While doing a bit of research on yesterday's song, I learned that The Clash sang a snippet of the lyrics from "54-46" in the song "Jail Guitar Doors."
Of course, this got me thinking about The Clash and "White Man in Hammersith Palais," which is my favorite song by the group. I first heard it on a mixtape given to me by a girl who I had a giant crush on in high school in 1999. The tape also included songs by Bikini Kill, Heft, The Specials, Archers of Loaf and Tori Amos. It was one hell of a mixtape. It was called "Tape 4 U." I still have it and I still listen to it.
When we were on tour last week, my longtime friend and bandmate Kenny and I had a long conversation about this girl. She was a junior when we were freshmen and we were both totally head-over-heals in love with her. Actually, I've only experienced the kind of crush I had on her a few terrible times. You know the kind I'm talking about. You're completely dizzy and unable to hold any kind of normal conversation whenever the person appears. It's not fun and you feel like a total dope.
At the end of our senior year, she came up to me and told me that Kenny and I were the only freshmen she thought were worth a damn. Swoon, swoon, swoon. Looking back on it, I'm sure we blew the whole phenomenon out of proportion, but when you're 14 and stuck in a boring suburb with limited options, a cute girl who listens to hip pseudo-underground music and wants to read your tarot cards in French class instead of, you know, actually learning French, kinda knocks your socks off.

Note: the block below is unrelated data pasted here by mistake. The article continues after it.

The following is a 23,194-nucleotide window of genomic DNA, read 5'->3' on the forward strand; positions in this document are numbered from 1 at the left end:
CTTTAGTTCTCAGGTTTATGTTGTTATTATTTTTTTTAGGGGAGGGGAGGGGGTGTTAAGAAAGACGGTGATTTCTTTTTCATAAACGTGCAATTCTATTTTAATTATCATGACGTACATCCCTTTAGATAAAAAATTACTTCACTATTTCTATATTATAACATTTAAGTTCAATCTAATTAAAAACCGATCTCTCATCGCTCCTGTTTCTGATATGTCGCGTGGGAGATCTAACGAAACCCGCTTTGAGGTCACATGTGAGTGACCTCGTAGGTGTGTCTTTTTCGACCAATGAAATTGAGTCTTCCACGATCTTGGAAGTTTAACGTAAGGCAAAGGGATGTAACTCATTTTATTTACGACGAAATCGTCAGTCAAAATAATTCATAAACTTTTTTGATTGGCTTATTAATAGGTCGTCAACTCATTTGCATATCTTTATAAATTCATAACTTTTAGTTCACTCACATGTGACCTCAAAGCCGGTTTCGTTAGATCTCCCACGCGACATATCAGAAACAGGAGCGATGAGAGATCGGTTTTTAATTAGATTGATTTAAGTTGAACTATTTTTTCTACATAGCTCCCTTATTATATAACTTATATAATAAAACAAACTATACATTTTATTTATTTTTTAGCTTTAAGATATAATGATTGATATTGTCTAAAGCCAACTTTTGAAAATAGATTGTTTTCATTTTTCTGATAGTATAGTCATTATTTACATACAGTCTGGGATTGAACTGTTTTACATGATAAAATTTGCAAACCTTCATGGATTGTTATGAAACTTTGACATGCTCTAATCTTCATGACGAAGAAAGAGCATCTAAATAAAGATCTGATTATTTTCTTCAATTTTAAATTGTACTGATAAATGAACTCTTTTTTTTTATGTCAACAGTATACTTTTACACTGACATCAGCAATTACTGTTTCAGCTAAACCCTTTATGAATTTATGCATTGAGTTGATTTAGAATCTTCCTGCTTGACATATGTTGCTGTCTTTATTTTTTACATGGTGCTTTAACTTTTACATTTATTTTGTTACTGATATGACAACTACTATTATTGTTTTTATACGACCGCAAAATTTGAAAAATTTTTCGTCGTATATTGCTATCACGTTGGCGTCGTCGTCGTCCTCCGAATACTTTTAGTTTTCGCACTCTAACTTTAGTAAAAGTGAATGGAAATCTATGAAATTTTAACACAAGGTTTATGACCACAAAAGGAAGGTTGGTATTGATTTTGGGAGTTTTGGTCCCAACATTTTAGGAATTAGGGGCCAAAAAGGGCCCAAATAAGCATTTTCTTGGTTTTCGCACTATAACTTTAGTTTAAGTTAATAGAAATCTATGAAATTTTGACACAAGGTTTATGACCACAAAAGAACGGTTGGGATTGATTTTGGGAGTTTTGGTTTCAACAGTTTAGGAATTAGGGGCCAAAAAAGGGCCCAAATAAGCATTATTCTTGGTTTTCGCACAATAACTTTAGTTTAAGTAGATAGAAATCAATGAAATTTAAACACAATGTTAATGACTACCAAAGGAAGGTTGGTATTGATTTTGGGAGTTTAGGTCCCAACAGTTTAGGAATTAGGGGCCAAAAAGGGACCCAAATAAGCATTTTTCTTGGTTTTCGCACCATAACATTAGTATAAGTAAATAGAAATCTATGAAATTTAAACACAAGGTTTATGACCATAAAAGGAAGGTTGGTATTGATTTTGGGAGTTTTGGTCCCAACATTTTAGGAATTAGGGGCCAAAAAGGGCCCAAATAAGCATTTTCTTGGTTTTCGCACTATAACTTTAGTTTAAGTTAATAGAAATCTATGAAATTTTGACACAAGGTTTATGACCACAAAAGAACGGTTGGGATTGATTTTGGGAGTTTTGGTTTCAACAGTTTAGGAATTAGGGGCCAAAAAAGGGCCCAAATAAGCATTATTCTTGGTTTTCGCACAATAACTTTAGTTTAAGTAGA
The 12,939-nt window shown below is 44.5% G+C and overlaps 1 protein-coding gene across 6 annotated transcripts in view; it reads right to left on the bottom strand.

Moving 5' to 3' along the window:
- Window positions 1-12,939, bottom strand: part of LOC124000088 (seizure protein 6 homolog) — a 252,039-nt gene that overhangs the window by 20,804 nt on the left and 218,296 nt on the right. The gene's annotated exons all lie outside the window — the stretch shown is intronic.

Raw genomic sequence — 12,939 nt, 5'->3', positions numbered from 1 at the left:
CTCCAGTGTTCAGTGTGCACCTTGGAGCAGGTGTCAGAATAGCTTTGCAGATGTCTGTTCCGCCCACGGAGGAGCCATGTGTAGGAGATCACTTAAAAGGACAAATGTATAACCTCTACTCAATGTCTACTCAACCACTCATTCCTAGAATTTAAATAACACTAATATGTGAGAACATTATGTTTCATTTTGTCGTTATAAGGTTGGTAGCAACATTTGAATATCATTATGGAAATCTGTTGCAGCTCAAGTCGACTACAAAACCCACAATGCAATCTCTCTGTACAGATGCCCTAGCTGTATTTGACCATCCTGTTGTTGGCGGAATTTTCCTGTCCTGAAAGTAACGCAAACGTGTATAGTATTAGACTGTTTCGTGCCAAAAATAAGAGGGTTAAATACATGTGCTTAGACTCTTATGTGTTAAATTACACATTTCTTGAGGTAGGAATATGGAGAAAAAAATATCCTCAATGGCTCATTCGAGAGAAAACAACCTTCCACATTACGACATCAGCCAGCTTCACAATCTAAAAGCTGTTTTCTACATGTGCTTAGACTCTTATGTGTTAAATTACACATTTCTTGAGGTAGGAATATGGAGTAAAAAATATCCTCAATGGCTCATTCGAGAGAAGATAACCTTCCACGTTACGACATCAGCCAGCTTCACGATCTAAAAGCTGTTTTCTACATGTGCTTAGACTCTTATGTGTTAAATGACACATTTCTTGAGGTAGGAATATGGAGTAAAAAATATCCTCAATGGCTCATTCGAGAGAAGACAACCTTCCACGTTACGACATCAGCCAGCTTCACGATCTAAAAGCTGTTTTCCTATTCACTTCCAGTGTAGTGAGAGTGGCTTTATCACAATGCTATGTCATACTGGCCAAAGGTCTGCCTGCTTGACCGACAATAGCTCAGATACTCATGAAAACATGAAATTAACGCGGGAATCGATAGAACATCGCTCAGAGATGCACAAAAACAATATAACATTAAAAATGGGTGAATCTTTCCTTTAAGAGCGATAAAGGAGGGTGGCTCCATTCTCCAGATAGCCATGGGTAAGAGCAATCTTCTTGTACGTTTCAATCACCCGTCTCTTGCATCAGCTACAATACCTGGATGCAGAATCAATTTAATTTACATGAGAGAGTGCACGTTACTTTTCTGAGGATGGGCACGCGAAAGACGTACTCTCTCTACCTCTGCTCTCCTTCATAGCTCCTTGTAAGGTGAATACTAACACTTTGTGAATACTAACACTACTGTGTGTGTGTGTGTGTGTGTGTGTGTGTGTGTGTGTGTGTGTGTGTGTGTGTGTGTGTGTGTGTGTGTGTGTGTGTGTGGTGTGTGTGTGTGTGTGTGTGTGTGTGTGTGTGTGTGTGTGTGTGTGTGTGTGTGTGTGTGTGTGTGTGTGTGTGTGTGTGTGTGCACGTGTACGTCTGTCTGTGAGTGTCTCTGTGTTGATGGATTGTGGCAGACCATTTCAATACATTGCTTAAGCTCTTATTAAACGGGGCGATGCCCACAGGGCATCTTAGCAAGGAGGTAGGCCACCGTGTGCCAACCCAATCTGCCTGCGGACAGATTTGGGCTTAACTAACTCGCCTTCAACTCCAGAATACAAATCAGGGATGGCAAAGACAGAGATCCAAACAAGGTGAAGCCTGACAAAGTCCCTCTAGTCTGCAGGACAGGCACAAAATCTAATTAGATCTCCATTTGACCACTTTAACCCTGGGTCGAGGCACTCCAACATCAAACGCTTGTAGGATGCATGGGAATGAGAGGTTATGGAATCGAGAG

Anyway, I still listen to that tape and think back fondly on how young and stupid I was. Plus, did I mention that this song is a jam? It was written about a disappointing reggae concert that some members of The Clash attended in Hammersmith/Shepard's Bush. Ultimately, this song is a comment about selling out, playing music for the wrong reasons and using counter culture for profit. The lyrics also touch on a number of hot button social issues at the time in the UK, including racism and poverty.
In 2004, the song was put on Rolling Stone's 500 Greatest Songs of All Time. One last little tidbit about the song: it was one of Joe Strummer's favorites and he kept playing it with his new band, The Mescaleros, until his death. It was also played at his funeral. Badass.
White Man In Hammersmith Palais.mp3
White youth, black youth
Better find another solution.
Why not phone up Robin Hood
And ask him for some wealth distribution?
Punk rockers in the UK,
They won't notice anyway.
They're all too busy fighting
For a good place under the lighting.
The new groups are not concerned
With what there is to be learned.
They got Burton suits,
Ha, you think it's funny?
Turning rebellion into money.